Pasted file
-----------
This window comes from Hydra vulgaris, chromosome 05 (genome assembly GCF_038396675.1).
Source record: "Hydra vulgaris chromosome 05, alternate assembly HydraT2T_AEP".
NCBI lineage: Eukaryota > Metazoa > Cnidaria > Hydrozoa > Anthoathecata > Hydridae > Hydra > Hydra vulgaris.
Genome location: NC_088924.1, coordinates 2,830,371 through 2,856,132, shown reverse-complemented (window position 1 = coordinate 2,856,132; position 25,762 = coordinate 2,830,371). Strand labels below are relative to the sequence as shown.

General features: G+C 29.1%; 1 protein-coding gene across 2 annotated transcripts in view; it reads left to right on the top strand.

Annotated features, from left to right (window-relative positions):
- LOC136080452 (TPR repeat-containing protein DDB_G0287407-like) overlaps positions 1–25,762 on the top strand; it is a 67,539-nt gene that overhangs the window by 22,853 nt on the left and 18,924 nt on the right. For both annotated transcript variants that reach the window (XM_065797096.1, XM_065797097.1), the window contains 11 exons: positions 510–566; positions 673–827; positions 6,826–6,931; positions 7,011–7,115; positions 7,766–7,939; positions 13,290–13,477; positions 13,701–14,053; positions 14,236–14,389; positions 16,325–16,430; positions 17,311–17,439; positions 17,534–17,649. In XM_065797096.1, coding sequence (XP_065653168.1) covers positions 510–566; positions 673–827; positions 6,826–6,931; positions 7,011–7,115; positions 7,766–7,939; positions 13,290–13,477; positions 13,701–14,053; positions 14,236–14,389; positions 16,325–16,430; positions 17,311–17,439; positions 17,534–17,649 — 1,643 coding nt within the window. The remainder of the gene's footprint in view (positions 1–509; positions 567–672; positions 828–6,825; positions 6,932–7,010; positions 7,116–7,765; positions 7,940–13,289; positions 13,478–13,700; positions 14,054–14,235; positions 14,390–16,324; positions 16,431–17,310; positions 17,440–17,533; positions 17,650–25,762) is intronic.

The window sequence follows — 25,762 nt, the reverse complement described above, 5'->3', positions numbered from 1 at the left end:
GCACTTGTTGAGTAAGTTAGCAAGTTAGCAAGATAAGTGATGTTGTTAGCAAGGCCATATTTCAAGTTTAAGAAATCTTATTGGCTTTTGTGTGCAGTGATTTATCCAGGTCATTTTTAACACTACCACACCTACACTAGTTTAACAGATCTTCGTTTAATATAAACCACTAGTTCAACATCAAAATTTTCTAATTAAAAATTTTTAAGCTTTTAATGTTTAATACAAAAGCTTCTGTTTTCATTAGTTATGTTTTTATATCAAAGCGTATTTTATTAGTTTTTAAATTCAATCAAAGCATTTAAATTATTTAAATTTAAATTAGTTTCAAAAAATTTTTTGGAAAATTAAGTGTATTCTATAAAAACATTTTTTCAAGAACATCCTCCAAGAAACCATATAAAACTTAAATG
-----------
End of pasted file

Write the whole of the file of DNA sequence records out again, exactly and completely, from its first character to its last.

This window comes from Hydra vulgaris, chromosome 05 (genome assembly GCF_038396675.1).
Source record: "Hydra vulgaris chromosome 05, alternate assembly HydraT2T_AEP".
NCBI lineage: Eukaryota > Metazoa > Cnidaria > Hydrozoa > Anthoathecata > Hydridae > Hydra > Hydra vulgaris.
Genome location: NC_088924.1, coordinates 2,830,371 through 2,856,132, shown reverse-complemented (window position 1 = coordinate 2,856,132; position 25,762 = coordinate 2,830,371). Strand labels below are relative to the sequence as shown.

General features: G+C 29.1%; 1 protein-coding gene across 2 annotated transcripts in view; it reads left to right on the top strand.

Annotated features, from left to right (window-relative positions):
- LOC136080452 (TPR repeat-containing protein DDB_G0287407-like) overlaps positions 1–25,762 on the top strand; it is a 67,539-nt gene that overhangs the window by 22,853 nt on the left and 18,924 nt on the right. For both annotated transcript variants that reach the window (XM_065797096.1, XM_065797097.1), the window contains 11 exons: positions 510–566; positions 673–827; positions 6,826–6,931; positions 7,011–7,115; positions 7,766–7,939; positions 13,290–13,477; positions 13,701–14,053; positions 14,236–14,389; positions 16,325–16,430; positions 17,311–17,439; positions 17,534–17,649. In XM_065797096.1, coding sequence (XP_065653168.1) covers positions 510–566; positions 673–827; positions 6,826–6,931; positions 7,011–7,115; positions 7,766–7,939; positions 13,290–13,477; positions 13,701–14,053; positions 14,236–14,389; positions 16,325–16,430; positions 17,311–17,439; positions 17,534–17,649 — 1,643 coding nt within the window. The remainder of the gene's footprint in view (positions 1–509; positions 567–672; positions 828–6,825; positions 6,932–7,010; positions 7,116–7,765; positions 7,940–13,289; positions 13,478–13,700; positions 14,054–14,235; positions 14,390–16,324; positions 16,431–17,310; positions 17,440–17,533; positions 17,650–25,762) is intronic.

The window sequence follows — 25,762 nt, the reverse complement described above, 5'->3', positions numbered from 1 at the left end:
GCACTTGTTGAGTAAGTTAGCAAGTTAGCAAGATAAGTGATGTTGTTAGCAAGGCCATATTTCAAGTTTAAGAAATCTTATTGGCTTTTGTGTGCAGTGATTTATCCAGGTCATTTTTAACACTACCACACCTACACTAGTTTAACAGATCTTCGTTTAATATAAACCACTAGTTCAACATCAAAATTTTCTAATTAAAAATTTTTAAGCTTTTAATGTTTAATACAAAAGCTTCTGTTTTCATTAGTTATGTTTTTATATCAAAGCGTATTTTATTAGTTTTTAAATTCAATCAAAGCATTTAAATTATTTAAATTTAAATTAGTTTCAAAAAATTTTTTGGAAAATTAAGTGTATTCTATAAAAACATTTTTTCAAGAACATCCTCCAAGAAACCATATAAAACTTAAATG